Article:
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Publication numberUS6167891 B1
Publication typeGrant
Application numberUS 09/318,156
Publication dateJan 2, 2001
Filing dateMay 25, 1999
Priority dateMay 25, 1999
Fee statusPaid
Also published asCN1276271A, EP1056121A2, EP1056121A3
Publication number09318156, 318156, US 6167891 B1, US 6167891B1, US-B1-6167891, US6167891 B1, US6167891B1
InventorsStephan Kudelka, David Rath
Original AssigneeInfineon Technologies North America Corp.
Export CitationBiBTeX, EndNote, RefMan
External Links: USPTO, USPTO Assignment, Espacenet
Temperature controlled degassification of deionized water for megasonic cleaning of semiconductor wafers
US 6167891 B1
Abstract
A system is provided to prepare deionized water having a 100% saturated concentration of a gas, e.g., nitrogen, at a hot temperature, e.g., 50-85 C., and an attendant pressure, e.g., atmospheric pressure, to clean a semiconductor wafer, e.g., of silicon. The gas concentration of deionized water having a predetermined concentration of the gas at a cold temperature, e.g., 15-30 C., is adjusted in a degassifier chamber having a vacuum pump and a pressure sensor, to provide an under-saturated concentration of the gas at the cold temperature corresponding to the saturated concentration thereof at the hot temperature and attendant pressure. The adjusted gas concentration water is then heated in a heating vessel having a heater and a temperature sensor, to the hot temperature to form a hot bath having such saturated gas concentration to clean the wafer, e.g., in a cleaning tank under megasonic vibrations. A controller is connected to the pump, pressure sensor, heater and temperature sensor to control the chamber pressure and vessel temperature.
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Claims(18)
What is claimed is:
1. A method for preparing deionized water containing a substantially 100% saturated concentration of a non-reactive cleaning enhancing gas dissolved therein at a selective elevated cleaning temperature and a selective attendant cleaning pressure for cleaning a semiconductor wafer, the method comprising the steps of:
adjusting the dissolved non-reactive cleaning enhancing gas concentration of deionized water having a predetermined initial concentration of said gas dissolved therein and a predetermined initial lower temperature to provide an under-saturated adjusted concentration of said gas dissolved therein at said initial lower temperature which corresponds to said substantially 100% saturated concentration of said gas dissolved therein at said elevated cleaning temperature and said cleaning pressure; and
adjusting the temperature of the resulting adjusted gas concentration deionized water by heating said deionized water sufficiently to form a hot bath of deionized water containing said substantially 100% saturated concentration of said gas dissolved therein at said elevated cleaning temperature and said cleaning pressure for cleaning a semiconductor wafer.
2. The method of claim 1 wherein said elevated cleaning temperature is about 50-85 C., said initial lower temperature is about 15-30 C., and said cleaning pressure is about atmospheric pressure.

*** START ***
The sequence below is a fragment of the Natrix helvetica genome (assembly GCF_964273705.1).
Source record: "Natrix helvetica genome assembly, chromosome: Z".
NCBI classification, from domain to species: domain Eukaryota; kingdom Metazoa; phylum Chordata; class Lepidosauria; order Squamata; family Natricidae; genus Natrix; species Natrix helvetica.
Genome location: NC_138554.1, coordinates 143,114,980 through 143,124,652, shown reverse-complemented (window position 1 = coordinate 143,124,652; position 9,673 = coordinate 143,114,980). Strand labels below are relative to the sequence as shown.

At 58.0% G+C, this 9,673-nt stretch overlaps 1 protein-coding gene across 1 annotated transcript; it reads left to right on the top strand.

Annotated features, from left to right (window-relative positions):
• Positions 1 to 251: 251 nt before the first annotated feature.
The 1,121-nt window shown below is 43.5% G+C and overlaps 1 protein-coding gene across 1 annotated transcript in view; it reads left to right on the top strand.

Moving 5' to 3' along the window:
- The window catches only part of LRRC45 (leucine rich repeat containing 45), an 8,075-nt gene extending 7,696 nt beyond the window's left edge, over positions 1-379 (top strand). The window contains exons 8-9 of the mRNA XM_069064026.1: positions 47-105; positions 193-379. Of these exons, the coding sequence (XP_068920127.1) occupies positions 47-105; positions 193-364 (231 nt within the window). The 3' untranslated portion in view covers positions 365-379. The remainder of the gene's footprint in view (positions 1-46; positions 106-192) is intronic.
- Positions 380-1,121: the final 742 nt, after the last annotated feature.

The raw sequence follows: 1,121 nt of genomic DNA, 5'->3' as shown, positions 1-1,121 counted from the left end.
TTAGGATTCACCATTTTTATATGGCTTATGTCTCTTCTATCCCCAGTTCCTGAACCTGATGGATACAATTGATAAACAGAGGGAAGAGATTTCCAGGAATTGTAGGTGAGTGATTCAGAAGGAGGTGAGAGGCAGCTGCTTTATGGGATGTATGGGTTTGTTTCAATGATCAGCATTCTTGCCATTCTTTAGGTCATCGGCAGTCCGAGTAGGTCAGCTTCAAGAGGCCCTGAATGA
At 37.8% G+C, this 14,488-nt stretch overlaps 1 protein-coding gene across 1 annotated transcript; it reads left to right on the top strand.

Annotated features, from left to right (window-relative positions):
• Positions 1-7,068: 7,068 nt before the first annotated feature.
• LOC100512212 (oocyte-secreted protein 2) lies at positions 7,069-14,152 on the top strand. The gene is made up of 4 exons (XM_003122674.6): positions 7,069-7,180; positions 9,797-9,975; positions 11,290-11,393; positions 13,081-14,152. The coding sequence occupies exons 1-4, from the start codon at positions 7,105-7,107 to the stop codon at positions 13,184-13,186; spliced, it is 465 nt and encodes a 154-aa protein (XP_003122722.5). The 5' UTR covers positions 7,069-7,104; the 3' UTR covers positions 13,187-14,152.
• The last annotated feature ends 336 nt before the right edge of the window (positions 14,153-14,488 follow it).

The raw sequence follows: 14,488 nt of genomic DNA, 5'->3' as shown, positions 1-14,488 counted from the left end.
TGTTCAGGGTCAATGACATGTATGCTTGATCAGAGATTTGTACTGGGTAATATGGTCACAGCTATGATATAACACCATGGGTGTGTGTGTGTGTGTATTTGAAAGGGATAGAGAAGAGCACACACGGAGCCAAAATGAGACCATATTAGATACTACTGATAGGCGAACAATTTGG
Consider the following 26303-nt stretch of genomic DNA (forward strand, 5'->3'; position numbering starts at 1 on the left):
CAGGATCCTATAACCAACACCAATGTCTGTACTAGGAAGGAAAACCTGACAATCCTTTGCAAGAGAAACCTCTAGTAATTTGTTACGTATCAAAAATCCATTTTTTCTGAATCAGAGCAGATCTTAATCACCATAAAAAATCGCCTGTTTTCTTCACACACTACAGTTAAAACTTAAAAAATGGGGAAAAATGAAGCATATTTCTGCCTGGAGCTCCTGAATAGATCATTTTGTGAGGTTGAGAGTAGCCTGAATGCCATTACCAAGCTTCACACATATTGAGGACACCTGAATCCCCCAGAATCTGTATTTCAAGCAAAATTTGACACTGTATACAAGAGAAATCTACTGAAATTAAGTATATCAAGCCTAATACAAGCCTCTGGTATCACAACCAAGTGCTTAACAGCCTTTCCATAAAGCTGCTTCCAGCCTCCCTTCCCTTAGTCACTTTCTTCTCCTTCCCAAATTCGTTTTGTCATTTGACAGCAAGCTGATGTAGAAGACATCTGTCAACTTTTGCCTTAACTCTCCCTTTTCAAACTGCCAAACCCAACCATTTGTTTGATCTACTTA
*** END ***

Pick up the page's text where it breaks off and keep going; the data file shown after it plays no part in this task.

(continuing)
3. The method of claim 1 further comprising adding a chemical cleaning agent to said hot bath.
4. The method of claim 1 further comprising adding a chemical cleaning agent comprising hydrogen peroxide and ammonium hydroxide to said hot bath.
5. The method of claim 1 further comprising adding a chemical cleaning agent comprising hydrogen peroxide and ammonium hydroxide to said hot bath to provide a volume ratio of deionized water to hydrogen peroxide to ammonium hydroxide of about 10:1:1 to 1,000:2:1.
6. The method of claim 1 further comprising cleaning a semiconductor wafer by contacting said wafer with said hot bath.
7. The method of claim 1 further comprising cleaning a semiconductor wafer by immersing said wafer in said hot bath and applying megasonic vibrations to said hot bath.
8. A method for preparing deionized water containing a substantially 100% saturated concentration of a non-reactive cleaning enhancing gas dissolved therein at a selective elevated cleaning temperature of about 50-85 C. and a selective attendant cleaning pressure for cleaning a semiconductor wafer, the method comprising the steps of:
adjusting the dissolved non-reactive cleaning enhancing gas concentration of deionized water having a predetermined initial concentration of said gas dissolved therein and a predetermined initial lower temperature of about 15-30 C. to provide an under-saturated adjusted concentration of said gas dissolved therein at said initial lower temperature which corresponds to said substantially 100% saturated concentration of said gas dissolved therein at said elevated cleaning temperature and said cleaning pressure;
adjusting the temperature of the resulting adjusted gas concentration deionized water by heating said deionized water sufficiently to form a hot bath of deionized water containing said substantially 100% saturated concentration of said gas dissolved therein at said elevated cleaning temperature and said cleaning pressure; and
immersing said wafer in said hot bath and applying megasonic vibrations to said bath for cleaning said wafer.
9. The method of claim 8 further comprising adding a chemical cleaning agent to said hot bath.
10. The method of claim 8 further comprising adding a chemical cleaning agent comprising hydrogen peroxide and ammonium hydroxide to said hot bath.
11. The method of claim 8 further comprising adding a chemical cleaning agent comprising hydrogen peroxide and ammonium hydroxide to said hot bath to provide a volume ratio of deionized water to hydrogen peroxide to ammonium hydroxide of about 10:1:1 to 1,000:2:1.